Elisabeth needed an excursion. Being old and infirm just didn’t suit her today. Time for a minor rebellion. With a stroke of brilliance, Elisabeth had her husband Matt help load her walker into the Buick. He kissed her on the cheek tenderly and said, “Have fun, Dear.”
Every week for over fifty years, Elisabeth had driven past Shiny Nails on her way to church. Today, she would stop and treat herself to a manicure. She glanced at her aged hands as they gripped the steering wheel. They reminded her of what she liked to call ‘her predicament’.
Elisabeth and Matt had six grandchildren and were successfully retired and living peacefully. After Matt’s slight stroke last year, the doctors told him not to travel too far from home. They still laughed and loved each other in every way, even using a magnifying glass to do the Sunday crossword. No illness or physical impairment could stifle their love.
After what would have taken her five minutes in her fifties, Elisabeth finally found a parking spot, got assistance from a passerby with her walker, and navigated herself through the door of Shiny Nails.
Neon signs advertised foreign words to her like “Acrylic” and “Gel-Tips”. Framed posters of grotesquely long nails painted into French manicures on perfect hands holding dazzling jewels decorated the stark white walls. The lady at the front desk was chatting in another language on her cell phone. Elisabeth read the sign: “walk-ins welcome.”
“You want manicure?” the lady asked while still holding the cell phone to her ear. Her long black hair, dark eye make-up, and long purple nails were not at all fashionable to Elisabeth, but at her age she lived by the adage, “To each their own.”
Elisabeth nodded and the girl pointed toward a nearby table where a woman with a surgical mask meticulously polished a young blond’s nails. The Asian woman moved the blond’s keys and small metallic purple purse to another station where she carefully placed her nails under a blue light.
The Asian woman cocked her head at Elisabeth. “What color?” Elisabeth aimed her walker toward the rainbow of nail polish bottles attached to a plastic holder on the wall. She grabbed a subdued pink and dropped it into the basket in the front of her walker. She managed her way to the Asian woman’s nail station, plucked the nail polish out of her basket and sat down.
Elisabeth realized almost immediately that this foolhardy outing was a waste of her time. She wouldn’t even be able to get to her car and buckle her seat belt without ruining the polish. If she was sensible, she would leave now. But for some reason, Elisabeth was not in a sensible mood today.
The Asian woman had kind, bright eyes peeking through her mask. Elisabeth assumed the fumes that were expelled here must be toxic. The nail technician removed her mask and tossed it in the garbage. “This color?” she asked Elisabeth turning the pale pink nail polish over in her hard-worked hands. Elisabeth noticed that the woman’s own nails were not painted or even well kempt.
“What color do you think?” Elisabeth asked.
“You have husband?”
“Then you want red,” the woman told her in a matter-of-fact tone.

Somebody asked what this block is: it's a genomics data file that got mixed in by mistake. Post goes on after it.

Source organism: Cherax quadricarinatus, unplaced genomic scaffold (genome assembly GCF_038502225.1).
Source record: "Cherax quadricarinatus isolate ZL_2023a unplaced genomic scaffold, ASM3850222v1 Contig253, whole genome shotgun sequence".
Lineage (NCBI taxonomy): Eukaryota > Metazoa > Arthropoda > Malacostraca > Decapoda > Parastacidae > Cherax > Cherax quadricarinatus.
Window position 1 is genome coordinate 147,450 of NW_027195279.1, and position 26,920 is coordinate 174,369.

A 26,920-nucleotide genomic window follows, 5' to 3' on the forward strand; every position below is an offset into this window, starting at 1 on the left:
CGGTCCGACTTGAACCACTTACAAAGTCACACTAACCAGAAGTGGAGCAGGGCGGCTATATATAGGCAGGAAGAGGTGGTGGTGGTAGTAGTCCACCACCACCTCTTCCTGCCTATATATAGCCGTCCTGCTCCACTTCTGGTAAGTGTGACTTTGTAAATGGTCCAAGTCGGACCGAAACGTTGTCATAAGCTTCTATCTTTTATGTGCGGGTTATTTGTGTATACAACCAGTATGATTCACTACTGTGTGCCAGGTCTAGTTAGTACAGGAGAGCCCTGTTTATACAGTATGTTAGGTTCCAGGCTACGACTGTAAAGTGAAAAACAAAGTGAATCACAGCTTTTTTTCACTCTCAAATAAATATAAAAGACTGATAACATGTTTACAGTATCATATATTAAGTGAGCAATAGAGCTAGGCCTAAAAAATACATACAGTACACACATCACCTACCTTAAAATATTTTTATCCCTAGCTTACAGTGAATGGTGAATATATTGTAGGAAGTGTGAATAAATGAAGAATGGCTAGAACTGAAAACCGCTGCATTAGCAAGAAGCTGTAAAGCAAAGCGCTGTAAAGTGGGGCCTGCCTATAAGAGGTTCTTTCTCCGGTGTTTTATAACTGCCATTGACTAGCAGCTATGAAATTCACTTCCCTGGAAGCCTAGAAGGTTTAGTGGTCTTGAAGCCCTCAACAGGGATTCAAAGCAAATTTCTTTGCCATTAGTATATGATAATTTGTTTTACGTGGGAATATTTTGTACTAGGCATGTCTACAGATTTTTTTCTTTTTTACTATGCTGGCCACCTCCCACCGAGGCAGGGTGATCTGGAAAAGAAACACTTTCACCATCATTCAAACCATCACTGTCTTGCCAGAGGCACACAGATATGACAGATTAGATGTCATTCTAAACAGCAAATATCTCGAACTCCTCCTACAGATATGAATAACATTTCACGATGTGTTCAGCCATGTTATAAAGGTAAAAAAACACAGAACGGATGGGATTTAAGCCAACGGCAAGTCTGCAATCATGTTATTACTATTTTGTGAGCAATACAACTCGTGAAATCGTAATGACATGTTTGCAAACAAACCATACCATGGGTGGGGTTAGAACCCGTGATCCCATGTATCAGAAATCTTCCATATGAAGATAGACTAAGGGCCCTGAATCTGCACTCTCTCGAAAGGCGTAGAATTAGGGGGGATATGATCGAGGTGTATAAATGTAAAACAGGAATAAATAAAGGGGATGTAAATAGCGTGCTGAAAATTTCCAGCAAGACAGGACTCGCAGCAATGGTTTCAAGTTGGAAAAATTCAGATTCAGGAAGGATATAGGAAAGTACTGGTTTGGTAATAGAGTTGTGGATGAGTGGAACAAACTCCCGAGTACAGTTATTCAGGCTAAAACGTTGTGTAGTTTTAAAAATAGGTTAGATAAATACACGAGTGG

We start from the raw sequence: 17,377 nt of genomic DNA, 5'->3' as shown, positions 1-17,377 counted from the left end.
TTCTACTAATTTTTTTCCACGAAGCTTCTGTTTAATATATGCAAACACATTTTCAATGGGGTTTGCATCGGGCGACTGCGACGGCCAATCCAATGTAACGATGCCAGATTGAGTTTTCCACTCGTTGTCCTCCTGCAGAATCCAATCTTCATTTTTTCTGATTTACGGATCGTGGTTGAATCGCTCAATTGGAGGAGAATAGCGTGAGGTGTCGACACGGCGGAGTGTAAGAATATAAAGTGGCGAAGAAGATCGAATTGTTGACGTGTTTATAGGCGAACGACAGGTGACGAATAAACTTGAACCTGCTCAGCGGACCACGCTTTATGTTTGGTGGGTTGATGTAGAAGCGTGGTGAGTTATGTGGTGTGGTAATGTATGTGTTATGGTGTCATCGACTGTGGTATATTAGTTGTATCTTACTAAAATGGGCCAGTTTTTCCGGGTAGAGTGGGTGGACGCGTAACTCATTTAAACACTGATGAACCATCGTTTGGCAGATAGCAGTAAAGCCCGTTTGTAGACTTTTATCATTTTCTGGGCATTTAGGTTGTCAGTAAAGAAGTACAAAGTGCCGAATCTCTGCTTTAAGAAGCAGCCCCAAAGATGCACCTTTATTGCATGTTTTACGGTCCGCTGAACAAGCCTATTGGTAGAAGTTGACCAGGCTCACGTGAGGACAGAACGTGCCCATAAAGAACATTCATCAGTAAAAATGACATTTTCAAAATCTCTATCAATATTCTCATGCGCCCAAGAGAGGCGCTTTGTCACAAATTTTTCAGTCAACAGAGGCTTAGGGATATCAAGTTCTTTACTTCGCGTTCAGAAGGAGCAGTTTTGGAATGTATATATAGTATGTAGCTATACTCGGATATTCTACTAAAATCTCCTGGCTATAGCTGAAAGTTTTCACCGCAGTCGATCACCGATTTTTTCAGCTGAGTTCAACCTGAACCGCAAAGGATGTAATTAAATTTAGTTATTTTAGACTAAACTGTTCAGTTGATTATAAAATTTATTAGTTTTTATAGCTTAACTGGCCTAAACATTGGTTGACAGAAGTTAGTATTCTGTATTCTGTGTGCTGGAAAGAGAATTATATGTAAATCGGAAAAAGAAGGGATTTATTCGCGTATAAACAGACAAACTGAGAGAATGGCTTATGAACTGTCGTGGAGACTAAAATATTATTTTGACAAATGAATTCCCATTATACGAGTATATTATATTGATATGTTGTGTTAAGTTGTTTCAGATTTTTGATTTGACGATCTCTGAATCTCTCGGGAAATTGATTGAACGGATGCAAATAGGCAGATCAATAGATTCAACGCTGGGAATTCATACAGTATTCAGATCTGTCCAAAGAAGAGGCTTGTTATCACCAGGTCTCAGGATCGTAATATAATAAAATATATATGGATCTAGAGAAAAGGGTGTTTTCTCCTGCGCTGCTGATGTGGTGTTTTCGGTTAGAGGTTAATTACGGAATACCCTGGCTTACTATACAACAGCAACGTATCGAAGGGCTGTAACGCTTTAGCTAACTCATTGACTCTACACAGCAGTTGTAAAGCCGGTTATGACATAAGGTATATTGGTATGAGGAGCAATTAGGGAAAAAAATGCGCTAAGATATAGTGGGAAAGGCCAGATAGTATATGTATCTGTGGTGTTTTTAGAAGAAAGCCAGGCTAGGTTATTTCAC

“No.” Elisabeth reminded herself that women with red nails were prostitutes, or celebrities, or… Or young.
Elisabeth was none of these.
“Why not? Men like red. It’s a color that attracts them, like a butterfly to a bright color. But if you want pink, I can do pink.”
“Show me the color you would choose for me. What’s your name?”
“DEE-eh, it means butterfly.”
Dié went to the shelf of colors and came back with a bright red color that looked to Elisabeth like a fiery sunset.
Would Matt really like this?
Elisabeth was fiery and experimental in her youth but cautiously careful in her old age. Careful to step slowly and look first lest she fall and break a hip, careful to keep her doctor’s appointments lest they miss a glaring diagnosis, careful to speak kindly to others lest it be the last time they talk, careful with her finances lest she be placed in a horrible nursing home.
But careful with nail polish?
“Dié,” Elisabeth carefully enunciated, “I’m not sure my husband would approve. Isn’t that color a little… raunchy?”
Dié’s laugh was like the trickle of a fountain. “I know not as many things as you. But I do know men like red. Let’s try. If you no like, I take it off. Simple.”
Elisabeth nodded and let Dié work. First soaking, then filing and buffing. Dié worked quietly finishing with a gentle hand massage. Elisabeth sighed and let herself relax and her mind be quiet.
“Close your eyes.”
Elisabeth did as she was told knowing that her nails were getting painted. She would appease the nice woman and then make her remove the red polish for something more sensible. It was better to play it safe. But the young voice in Elisabeth’s mind piped up. It was the voice the grows when you are young, is strong and overpowering in your youth, tells you that you’re still young in middle age, and fades quietly into the background as you age. Elisabeth inner voice spoke stoically and convincingly. “It’s just nail polish, Lizzy.”
“Okay, you open your eyes now and tell me what you see.”
Elisabeth took her time and opened her eyes and stared at her hands.
“What do you see?” Dié asked.
“I see my red nails, not my wrinkled old hands,” Elisabeth admitted to her own astonishment.
Dié smiled. “Sometimes even butterflies need to be reminded to look at their own wings.” She helped Elisabeth to her car and even buckled her seat belt so as to not hurt the fresh manicure.
“Same time next week?” Elisabeth asked as she put the car in reverse.
Kathee Jantzi is a busy wife, mom, and pharmacist in the process of shopping her first novel, a paranormal romance, to agents. She loves camping, cats, and country music. (Not. Try road biking, dogs, and heavy metal.)